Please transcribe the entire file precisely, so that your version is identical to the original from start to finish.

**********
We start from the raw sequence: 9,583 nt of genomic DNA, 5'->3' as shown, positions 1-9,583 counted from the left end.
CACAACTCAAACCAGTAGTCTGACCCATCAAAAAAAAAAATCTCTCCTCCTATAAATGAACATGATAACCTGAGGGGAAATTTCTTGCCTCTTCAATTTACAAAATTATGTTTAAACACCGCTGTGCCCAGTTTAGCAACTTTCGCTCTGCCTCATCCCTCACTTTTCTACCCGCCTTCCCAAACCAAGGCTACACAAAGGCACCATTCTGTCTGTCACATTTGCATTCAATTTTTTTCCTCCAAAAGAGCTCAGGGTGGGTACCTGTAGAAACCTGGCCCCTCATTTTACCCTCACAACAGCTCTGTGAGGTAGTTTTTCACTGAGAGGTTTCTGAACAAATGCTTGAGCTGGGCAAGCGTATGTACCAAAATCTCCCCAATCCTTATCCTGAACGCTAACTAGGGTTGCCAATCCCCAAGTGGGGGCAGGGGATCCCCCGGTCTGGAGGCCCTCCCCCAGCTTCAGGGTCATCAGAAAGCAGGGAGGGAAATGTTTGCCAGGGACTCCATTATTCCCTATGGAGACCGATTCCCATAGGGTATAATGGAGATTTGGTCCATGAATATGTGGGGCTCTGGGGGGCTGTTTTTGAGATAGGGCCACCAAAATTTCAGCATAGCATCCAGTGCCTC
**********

We start from the raw sequence: 9,583 nt of genomic DNA, 5'->3' as shown, positions 1-9,583 counted from the left end.
CACAACTCAAACCAGTAGTCTGACCCATCAAAAAAAAAAATCTCTCCTCCTATAAATGAACATGATAACCTGAGGGGAAATTTCTTGCCTCTTCAATTTACAAAATTATGTTTAAACACCGCTGTGCCCAGTTTAGCAACTTTCGCTCTGCCTCATCCCTCACTTTTCTACCCGCCTTCCCAAACCAAGGCTACACAAAGGCACCATTCTGTCTGTCACATTTGCATTCAATTTTTTTCCTCCAAAAGAGCTCAGGGTGGGTACCTGTAGAAACCTGGCCCCTCATTTTACCCTCACAACAGCTCTGTGAGGTAGTTTTTCACTGAGAGGTTTCTGAACAAATGCTTGAGCTGGGCAAGCGTATGTACCAAAATCTCCCCAATCCTTATCCTGAACGCTAACTAGGGTTGCCAATCCCCAAGTGGGGGCAGGGGATCCCCCGGTCTGGAGGCCCTCCCCCAGCTTCAGGGTCATCAGAAAGCAGGGAGGGAAATGTTTGCCAGGGACTCCATTATTCCCTATGGAGACCGATTCCCATAGGGTATAATGGAGATTTGGTCCATGAATATGTGGGGCTCTGGGGGGCTGTTTTTGAGATAGGGCCACCAAAATTTCAGCATAGCATCCAGTGCCTC